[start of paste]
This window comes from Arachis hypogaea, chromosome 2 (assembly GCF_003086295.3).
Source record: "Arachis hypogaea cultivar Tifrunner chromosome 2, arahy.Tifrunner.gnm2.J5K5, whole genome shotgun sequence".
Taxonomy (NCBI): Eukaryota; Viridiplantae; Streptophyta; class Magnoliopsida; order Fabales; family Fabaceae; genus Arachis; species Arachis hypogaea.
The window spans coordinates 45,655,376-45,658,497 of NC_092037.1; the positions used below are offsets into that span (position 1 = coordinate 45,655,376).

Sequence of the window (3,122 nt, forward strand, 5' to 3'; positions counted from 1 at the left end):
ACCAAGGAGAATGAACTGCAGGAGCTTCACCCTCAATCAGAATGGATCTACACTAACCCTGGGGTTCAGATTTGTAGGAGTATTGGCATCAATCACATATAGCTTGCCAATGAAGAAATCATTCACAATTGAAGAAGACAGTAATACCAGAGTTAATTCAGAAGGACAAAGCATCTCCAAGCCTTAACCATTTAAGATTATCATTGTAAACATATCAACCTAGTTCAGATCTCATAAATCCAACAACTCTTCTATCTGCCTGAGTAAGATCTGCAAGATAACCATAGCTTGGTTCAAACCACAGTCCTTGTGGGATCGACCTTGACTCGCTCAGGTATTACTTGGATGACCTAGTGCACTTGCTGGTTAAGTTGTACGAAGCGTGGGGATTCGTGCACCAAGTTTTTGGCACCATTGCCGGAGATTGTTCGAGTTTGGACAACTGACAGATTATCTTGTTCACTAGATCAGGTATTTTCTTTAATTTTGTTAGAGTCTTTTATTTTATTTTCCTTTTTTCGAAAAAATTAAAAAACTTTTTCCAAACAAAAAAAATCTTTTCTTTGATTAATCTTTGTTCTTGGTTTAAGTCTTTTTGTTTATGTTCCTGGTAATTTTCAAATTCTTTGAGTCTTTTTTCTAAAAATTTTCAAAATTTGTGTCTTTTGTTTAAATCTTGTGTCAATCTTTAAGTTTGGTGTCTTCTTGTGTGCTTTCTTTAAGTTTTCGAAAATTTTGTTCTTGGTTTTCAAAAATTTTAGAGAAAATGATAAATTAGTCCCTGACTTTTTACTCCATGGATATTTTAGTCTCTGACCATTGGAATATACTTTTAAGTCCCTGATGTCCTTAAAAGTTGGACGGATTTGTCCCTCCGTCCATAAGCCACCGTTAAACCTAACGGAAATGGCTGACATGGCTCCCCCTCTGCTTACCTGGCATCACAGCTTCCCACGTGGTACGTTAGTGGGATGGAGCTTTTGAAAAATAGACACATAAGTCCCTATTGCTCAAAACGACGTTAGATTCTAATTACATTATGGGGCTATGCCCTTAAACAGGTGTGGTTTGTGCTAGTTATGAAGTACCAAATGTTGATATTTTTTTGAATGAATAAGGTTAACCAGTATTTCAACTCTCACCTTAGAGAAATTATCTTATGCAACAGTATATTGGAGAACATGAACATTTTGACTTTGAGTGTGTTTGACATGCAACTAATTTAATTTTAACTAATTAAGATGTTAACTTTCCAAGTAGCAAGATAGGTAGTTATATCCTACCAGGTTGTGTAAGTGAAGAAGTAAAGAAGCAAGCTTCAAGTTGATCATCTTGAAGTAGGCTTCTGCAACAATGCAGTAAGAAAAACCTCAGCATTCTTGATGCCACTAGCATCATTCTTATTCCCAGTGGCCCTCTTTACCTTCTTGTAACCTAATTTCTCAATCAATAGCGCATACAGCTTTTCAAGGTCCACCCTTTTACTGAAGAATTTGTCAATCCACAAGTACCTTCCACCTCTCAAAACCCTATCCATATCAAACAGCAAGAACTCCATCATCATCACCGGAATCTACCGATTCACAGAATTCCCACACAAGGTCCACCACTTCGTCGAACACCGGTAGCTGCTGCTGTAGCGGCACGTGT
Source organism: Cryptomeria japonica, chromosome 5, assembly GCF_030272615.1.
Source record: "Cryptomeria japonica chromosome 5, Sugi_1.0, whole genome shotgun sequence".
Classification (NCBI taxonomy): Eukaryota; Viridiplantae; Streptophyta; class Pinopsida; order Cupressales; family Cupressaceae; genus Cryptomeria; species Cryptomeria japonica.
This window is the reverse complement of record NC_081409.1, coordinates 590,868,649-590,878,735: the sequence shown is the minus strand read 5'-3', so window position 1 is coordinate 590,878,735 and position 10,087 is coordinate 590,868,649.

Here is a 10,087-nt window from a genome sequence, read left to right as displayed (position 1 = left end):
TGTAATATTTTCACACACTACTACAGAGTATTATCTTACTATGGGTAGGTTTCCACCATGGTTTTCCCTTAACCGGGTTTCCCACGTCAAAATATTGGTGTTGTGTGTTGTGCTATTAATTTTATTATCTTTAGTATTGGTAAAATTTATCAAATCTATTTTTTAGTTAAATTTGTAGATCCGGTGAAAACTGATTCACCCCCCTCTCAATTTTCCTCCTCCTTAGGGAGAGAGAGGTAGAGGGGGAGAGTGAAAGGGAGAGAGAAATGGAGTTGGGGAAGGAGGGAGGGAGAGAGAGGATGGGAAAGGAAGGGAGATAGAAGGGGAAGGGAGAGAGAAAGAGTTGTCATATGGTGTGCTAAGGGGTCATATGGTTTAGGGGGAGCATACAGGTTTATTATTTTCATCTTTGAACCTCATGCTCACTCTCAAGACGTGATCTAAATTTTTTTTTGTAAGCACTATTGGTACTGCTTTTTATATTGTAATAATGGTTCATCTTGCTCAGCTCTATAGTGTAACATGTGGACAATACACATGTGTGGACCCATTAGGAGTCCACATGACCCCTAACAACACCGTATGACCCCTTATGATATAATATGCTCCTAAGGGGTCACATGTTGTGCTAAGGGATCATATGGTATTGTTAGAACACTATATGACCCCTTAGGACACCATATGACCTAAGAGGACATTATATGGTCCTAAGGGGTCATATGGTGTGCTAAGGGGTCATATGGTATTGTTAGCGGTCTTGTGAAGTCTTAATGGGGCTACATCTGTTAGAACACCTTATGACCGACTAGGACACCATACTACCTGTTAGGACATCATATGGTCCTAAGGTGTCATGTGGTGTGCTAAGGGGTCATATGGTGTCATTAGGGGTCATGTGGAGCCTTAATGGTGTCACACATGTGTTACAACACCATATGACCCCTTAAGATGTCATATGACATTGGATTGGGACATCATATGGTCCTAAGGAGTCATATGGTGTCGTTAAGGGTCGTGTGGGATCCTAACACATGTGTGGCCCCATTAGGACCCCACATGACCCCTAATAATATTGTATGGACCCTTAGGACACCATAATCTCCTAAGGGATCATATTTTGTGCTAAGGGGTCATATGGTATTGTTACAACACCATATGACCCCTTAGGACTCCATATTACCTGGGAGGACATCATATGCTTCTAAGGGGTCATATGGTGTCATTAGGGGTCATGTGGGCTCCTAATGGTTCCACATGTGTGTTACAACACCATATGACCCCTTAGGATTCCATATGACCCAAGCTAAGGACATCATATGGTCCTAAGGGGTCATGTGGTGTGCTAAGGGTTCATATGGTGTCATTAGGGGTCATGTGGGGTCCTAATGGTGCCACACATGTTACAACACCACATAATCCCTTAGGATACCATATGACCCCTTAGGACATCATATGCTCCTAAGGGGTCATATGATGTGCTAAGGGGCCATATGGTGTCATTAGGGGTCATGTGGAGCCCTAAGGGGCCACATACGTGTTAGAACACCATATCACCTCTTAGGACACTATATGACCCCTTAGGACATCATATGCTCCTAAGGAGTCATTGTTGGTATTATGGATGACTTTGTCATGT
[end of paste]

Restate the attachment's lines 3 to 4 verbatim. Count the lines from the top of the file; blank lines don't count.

Taxonomy (NCBI): Eukaryota; Viridiplantae; Streptophyta; class Magnoliopsida; order Fabales; family Fabaceae; genus Arachis; species Arachis hypogaea.
The window spans coordinates 45,655,376-45,658,497 of NC_092037.1; the positions used below are offsets into that span (position 1 = coordinate 45,655,376).